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I got a birch veneer to apply to the edges so they look nice. This is ironed on and a glue on the back adheres to the face of the shelves. This in another process that is pretty simple and has nice tutorials online.
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I then got a level and some pieces of wood to cut the shelf mounts. These were screwed and glued in place and the stained shelves were put on top.
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And here’s how it looks now. It isn’t finished yet. I’m trying to figure out exactly how to get the front panel (which was cut into several pieces on the scroll saw) back in place with some hinges. I bought some tip out hinges, but they only go to 45 degrees and despite the claim of being adjustable to 90, I can’t tell how that’s supposed to work. I’m also realizing now that this “almost done” picture doesn’t include pictures of the finished shelves. I’ll get some pictures of them and post them soon, hopefully when the Dell XPS mod is finished as well. I have ten projects I want to complete this summer and time is running by so fast. I’ve only been working on two so far in the past three weeks, and I have officially zero completed.
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Sprite: Sugar vs. High Fructose Corn Syrup

Sunday, June 5th, 2011

I’ve been seeing bottled Coke-a-Cola from Mexico in stores more and more recently. I had heard people talk about how it tastes better because they use real sugar instead of high fructose corn syrup. It sounded interesting, but I hate Coke . . . and all brown colored colas for that matter. Coke, Pepsi, Root Beer, Dr. Pepper, knock off brands of any of these, I hate them all. But when I was in the store last week I saw that bottled versions of Sprite were stocked, so I bought a bottle and then went to get the 2 liter plastic-corn-fruit-sugar version as well for a comparison.

Here they are in their glory. The glass bottle contains .355 liters and cost $.99. The plastic bottle is your standard 2 liter and cost $1.30.
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I examined the labels to see if there were any differences other than the sweetener. Nope, everything else is exactly the same.
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I labeled two cups with a magic marker and poured the different versions. I did this so that the drinking experience would be equal (some people prefer drinking from the bottle or cup) and so my wife Chelsea wouldn’t know which was which. The glass bottle was now empty. I was a little disappointed that .355 liters is only one full glass. I took the cups to Chelsea and had her drink from each.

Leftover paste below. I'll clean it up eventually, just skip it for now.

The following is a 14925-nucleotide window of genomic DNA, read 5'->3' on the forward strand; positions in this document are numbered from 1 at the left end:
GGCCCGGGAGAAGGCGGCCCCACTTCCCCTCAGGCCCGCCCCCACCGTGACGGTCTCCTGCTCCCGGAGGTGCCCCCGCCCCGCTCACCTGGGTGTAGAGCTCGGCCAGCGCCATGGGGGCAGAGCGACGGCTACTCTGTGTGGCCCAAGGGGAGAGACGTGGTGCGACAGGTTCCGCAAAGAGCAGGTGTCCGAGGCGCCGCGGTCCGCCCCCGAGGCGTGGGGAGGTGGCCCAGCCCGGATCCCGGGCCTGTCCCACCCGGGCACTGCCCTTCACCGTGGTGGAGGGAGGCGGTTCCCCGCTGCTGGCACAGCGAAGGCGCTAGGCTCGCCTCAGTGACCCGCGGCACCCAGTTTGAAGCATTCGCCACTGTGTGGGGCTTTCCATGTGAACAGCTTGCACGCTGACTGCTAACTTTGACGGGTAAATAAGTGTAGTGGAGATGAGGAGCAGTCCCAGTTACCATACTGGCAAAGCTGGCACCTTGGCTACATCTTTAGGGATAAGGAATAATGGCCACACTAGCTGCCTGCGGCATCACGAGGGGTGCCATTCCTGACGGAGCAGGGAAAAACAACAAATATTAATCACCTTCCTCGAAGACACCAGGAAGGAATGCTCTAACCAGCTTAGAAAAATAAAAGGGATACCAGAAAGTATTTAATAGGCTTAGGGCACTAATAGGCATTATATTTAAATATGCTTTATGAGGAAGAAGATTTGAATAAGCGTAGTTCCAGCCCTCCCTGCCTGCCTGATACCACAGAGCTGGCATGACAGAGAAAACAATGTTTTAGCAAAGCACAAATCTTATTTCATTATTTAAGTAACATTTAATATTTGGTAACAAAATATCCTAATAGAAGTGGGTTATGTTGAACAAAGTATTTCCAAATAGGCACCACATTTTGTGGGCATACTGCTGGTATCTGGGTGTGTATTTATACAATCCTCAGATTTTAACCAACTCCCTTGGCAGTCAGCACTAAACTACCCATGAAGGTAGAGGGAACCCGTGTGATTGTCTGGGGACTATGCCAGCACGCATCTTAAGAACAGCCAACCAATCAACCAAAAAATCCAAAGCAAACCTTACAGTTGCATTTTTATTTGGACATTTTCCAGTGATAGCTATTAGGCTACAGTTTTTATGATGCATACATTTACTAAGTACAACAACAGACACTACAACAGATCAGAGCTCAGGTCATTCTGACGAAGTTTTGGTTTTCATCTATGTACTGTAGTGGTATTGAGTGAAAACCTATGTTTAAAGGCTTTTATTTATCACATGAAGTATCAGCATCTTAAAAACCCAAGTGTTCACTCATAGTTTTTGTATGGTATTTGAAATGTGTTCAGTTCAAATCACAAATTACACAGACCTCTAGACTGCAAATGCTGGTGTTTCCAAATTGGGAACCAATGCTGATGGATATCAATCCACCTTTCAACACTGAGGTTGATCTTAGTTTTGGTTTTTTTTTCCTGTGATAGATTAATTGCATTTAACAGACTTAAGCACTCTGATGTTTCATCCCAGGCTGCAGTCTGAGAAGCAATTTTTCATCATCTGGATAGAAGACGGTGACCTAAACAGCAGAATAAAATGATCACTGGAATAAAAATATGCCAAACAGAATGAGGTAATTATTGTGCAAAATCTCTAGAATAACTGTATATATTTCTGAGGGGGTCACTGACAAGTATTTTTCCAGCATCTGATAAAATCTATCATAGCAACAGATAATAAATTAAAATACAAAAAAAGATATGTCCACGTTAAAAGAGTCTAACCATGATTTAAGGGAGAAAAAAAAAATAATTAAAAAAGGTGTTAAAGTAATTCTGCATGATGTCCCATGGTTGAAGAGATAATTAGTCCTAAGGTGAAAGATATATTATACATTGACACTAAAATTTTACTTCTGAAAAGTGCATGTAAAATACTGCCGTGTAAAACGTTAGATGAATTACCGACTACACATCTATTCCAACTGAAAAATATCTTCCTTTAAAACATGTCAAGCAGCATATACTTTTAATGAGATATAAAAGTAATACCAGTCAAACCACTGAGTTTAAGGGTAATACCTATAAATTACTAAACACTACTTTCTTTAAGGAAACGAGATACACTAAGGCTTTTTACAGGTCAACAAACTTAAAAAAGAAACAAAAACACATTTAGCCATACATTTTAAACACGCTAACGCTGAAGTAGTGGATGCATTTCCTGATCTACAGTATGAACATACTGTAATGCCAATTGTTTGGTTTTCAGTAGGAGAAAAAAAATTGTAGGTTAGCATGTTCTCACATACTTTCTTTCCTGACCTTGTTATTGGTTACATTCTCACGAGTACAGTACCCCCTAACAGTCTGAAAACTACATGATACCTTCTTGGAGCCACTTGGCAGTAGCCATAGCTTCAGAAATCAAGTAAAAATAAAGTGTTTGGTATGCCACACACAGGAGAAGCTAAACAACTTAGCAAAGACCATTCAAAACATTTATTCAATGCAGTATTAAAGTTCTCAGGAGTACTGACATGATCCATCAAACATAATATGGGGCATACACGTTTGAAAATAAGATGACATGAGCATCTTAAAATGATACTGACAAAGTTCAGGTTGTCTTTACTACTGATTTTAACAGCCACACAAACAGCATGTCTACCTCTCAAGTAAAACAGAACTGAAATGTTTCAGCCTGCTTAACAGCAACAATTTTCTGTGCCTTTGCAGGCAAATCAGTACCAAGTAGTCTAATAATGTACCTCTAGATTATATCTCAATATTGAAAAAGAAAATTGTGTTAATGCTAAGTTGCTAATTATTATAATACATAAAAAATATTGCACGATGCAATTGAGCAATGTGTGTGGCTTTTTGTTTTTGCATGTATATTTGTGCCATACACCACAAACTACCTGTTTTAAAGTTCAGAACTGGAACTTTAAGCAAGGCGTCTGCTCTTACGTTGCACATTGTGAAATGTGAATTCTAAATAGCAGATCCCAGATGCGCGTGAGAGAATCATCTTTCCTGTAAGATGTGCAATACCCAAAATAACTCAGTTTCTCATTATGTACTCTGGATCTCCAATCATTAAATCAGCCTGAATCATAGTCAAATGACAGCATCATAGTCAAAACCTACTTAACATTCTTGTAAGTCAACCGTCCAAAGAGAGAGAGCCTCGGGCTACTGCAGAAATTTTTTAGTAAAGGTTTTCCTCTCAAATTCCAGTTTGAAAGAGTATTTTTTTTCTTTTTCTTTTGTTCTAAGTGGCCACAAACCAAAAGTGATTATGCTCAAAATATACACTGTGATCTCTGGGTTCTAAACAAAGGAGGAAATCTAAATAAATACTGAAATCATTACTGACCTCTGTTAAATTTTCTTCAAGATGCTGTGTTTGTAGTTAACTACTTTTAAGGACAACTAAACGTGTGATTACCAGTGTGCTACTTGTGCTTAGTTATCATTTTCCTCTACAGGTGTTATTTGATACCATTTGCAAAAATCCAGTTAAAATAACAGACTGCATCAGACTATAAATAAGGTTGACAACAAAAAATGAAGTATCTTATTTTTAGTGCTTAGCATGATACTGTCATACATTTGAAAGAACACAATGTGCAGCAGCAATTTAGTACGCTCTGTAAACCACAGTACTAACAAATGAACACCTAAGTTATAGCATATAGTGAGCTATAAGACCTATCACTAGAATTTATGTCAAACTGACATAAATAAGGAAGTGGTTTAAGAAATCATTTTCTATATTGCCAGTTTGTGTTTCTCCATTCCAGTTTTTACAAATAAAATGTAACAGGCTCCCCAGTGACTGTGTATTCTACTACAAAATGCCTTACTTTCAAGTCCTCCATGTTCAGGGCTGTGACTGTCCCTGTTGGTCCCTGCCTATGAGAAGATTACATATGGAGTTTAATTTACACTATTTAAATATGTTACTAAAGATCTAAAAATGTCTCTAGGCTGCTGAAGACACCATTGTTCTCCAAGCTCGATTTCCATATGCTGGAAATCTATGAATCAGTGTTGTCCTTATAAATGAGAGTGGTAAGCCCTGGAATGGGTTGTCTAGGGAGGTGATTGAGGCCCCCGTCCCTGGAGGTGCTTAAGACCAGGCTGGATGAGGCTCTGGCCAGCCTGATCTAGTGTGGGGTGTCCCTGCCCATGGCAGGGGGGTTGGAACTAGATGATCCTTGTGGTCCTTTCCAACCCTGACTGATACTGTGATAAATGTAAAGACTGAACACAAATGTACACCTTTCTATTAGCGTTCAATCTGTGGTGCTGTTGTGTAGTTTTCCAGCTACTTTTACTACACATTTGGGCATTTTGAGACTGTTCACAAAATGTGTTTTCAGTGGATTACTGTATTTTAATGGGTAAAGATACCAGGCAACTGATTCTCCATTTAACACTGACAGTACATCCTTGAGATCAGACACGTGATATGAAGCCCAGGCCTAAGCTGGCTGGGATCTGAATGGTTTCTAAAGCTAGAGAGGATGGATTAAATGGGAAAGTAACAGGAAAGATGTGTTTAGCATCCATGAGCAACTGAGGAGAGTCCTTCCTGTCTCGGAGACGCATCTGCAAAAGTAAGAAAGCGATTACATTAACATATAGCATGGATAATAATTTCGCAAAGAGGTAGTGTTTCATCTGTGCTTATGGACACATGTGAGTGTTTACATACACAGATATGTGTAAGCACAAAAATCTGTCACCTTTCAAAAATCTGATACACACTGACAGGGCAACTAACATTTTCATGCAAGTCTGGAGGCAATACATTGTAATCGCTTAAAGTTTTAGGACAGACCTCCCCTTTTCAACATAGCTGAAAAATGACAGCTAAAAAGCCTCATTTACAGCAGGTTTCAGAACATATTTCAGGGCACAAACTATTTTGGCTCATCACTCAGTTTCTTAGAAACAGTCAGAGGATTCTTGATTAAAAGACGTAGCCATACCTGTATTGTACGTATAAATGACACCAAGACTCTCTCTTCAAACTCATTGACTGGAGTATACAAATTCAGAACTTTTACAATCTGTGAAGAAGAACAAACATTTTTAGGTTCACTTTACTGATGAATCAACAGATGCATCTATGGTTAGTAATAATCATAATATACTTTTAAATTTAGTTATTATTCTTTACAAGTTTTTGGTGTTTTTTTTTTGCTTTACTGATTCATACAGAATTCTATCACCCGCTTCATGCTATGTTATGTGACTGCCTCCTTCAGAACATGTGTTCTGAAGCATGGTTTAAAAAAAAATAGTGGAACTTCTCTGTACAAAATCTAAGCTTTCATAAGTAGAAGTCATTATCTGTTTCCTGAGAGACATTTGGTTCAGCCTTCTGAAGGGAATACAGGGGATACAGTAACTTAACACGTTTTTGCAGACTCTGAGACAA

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RESULT
Not only could Chelsea tell the difference, but she identified the “normal” version immediately. She said she preferred it to the sugar version.

CONCLUSION
I personally prefer the sugar sweetened Sprite over the corn-syrup version. I found that it was more crisp and light and felt that the sweetness and flavors were two different things, one complementing the other. The corn-syrup Sprite felt very thick, heavy, and hard to drink. It felt more like lemon-lime flavored corn-syrup than corn-syrup sweetened lemon-lime soda. I should say, however, that I am not a big pop drinker. I don’t usually like the way pop tastes or feels. The carbonation is hard on my throat and rather unpleasant most of the time. While the sugar sweetened Sprite was much less harsh on my throat, and tasted vastly superior to the corn-syrup version, it’s very expensive. If I were a regular pop drinker I couldn’t see myself justifying the price difference. 2 liters of sugar sweetened Sprite would cost $5.50. vs. the $1.30 I spent for the corn-syrup bottle.

The real surprise came last night. I thought my experiment had ended, with me concluding that corn-syrup Sprite kinda sucks and that sugar sweetened Sprite was too expensive. But as I was walking through the store I walked by the bottles and found myself picking up another one. For someone who drinks pop as seldom as I do (I’ll have it at a BBQ every now and then and I only drink water at restaurants), this was surprising. Maybe it’s the fact that I’m not a big pop drinker that a rare splurge on a more expensive pop feels justifiable, or maybe the Sprite is just that good that I find the thought of drinking it pleasant enough to buy it.